Since adding message based lambda blocks the other day, it seemed an obvious pairing to include a stream equivalent block as well for really rapid prototyping needs. The interface is a bit less simple because we can have N input ports and M output ports, I settled on defining a lambda function which takes a list of input vectors (the same input_items list of numpy arrays normal python blocks get, and an integer output port index). To implement a simplish stream block now that consumes N input streams and produces M output streams, this function prototype simply needs to be implemented. This won’t let you do everything, for instance output streams still need to produce the same number of items, and they are assumed to consume at this same rate. Extending this to a sync decimate or interpolater should be straight forward, but the function prototype would need to become a bit more complex for a “general work” kind of interface which allows producing/consuming each port at different rates, so I chose not to address that for now.
Example Stream Lambda Block Flowgraph
A simple example graph which demonstrates the use of these blocks is shown below, this graph takes a simple Gaussian noise source in, throttles it to a fixed throughput rate, and then feeds it through a 2-in 2-out stream lambda block. In this case, we provide the following lambda function for the block,
lambda input_items, output_index: (input_items[output_index][::2]**2)*[0.1,0.2][output_index] + [-1,1][output_index]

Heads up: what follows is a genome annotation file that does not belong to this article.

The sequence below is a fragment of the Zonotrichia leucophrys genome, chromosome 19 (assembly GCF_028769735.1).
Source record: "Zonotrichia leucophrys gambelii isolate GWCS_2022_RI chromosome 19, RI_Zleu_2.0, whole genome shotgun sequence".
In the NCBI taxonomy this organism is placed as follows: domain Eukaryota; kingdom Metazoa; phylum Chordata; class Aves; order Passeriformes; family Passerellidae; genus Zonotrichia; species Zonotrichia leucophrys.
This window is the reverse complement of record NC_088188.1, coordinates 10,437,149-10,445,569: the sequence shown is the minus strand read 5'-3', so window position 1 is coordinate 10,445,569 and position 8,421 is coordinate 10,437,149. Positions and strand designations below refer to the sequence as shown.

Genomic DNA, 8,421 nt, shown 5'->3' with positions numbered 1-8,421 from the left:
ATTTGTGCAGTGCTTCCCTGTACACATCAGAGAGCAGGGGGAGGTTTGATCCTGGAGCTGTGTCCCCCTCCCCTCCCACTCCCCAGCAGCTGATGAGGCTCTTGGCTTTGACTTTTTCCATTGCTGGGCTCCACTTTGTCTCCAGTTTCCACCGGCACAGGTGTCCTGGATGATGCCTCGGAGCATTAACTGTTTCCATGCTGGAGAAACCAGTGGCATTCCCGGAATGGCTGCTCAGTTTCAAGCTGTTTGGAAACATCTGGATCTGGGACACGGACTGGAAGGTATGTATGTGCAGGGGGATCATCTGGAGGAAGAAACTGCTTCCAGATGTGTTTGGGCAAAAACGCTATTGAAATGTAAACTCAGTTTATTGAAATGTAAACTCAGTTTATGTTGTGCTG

That is to say:
output_items = input_items[::2]**2*0.1 – 1
output_items = input_items[::2]**2*0.2 + 1
Here, each stream is independent of the other output, and they could have been implemented as two seperate blocks, but this is just provided as an illustration.
The second block then is a 2-in 1-out stream lambda block which merges the two streams into one output stream, this mapping is given by:
lambda input_items, output_index: (input_items[:] * numpy.conj(input_items[:]))
This one is a bit simpler, as we will simply have a single evaluation:
output_items = input_items*conj(input_items)
The resulting output signal is then shown in the output plot.
Dynamic Runtime Updates
What’s really fun is these lambda functions can be updated at runtime to change the block’s functionality. I’ve added a variable_text_input block to gr-pyqt which allows for runtime input of new lambda functions to each block which are passed to the GRC setter callback for each stream lambda block. By running this graph, you can now fiddle with the block’s algorithms at run time and immediately see the output effect on the stream signal. Just don’t type any invalid python at run-time or you’ll crash the block’s thread context.
The dynamic update version of the stream lambda block demo is shown below.
These dynamic function updates should work with the message lambda block as well, but that is not shown here.
The GRC graph for this example can be found @ https://github.com/osh/gr-pyqt/blob/master/apps/test_stream_lambda.grc